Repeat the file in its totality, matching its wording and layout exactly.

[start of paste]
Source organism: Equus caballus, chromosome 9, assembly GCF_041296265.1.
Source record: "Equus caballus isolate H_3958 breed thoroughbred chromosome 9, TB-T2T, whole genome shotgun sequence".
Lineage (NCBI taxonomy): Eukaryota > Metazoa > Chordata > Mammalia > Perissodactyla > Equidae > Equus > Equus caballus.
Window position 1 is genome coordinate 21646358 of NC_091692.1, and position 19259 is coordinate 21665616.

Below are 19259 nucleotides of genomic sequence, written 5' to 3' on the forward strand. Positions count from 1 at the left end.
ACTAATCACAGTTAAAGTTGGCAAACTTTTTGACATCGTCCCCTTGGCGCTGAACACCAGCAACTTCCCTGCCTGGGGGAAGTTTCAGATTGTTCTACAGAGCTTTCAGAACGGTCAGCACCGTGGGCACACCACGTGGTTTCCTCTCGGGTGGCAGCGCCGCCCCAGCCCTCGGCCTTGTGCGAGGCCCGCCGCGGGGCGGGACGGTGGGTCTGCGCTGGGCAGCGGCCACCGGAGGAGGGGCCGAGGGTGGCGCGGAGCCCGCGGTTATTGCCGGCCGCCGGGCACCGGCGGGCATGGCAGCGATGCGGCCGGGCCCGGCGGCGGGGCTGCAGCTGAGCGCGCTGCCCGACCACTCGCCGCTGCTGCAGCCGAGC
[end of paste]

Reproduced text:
Source organism: Equus caballus, chromosome 9, assembly GCF_041296265.1.
Source record: "Equus caballus isolate H_3958 breed thoroughbred chromosome 9, TB-T2T, whole genome shotgun sequence".
Lineage (NCBI taxonomy): Eukaryota > Metazoa > Chordata > Mammalia > Perissodactyla > Equidae > Equus > Equus caballus.
Window position 1 is genome coordinate 21646358 of NC_091692.1, and position 19259 is coordinate 21665616.

Below are 19259 nucleotides of genomic sequence, written 5' to 3' on the forward strand. Positions count from 1 at the left end.
ACTAATCACAGTTAAAGTTGGCAAACTTTTTGACATCGTCCCCTTGGCGCTGAACACCAGCAACTTCCCTGCCTGGGGGAAGTTTCAGATTGTTCTACAGAGCTTTCAGAACGGTCAGCACCGTGGGCACACCACGTGGTTTCCTCTCGGGTGGCAGCGCCGCCCCAGCCCTCGGCCTTGTGCGAGGCCCGCCGCGGGGCGGGACGGTGGGTCTGCGCTGGGCAGCGGCCACCGGAGGAGGGGCCGAGGGTGGCGCGGAGCCCGCGGTTATTGCCGGCCGCCGGGCACCGGCGGGCATGGCAGCGATGCGGCCGGGCCCGGCGGCGGGGCTGCAGCTGAGCGCGCTGCCCGACCACTCGCCGCTGCTGCAGCCGAGC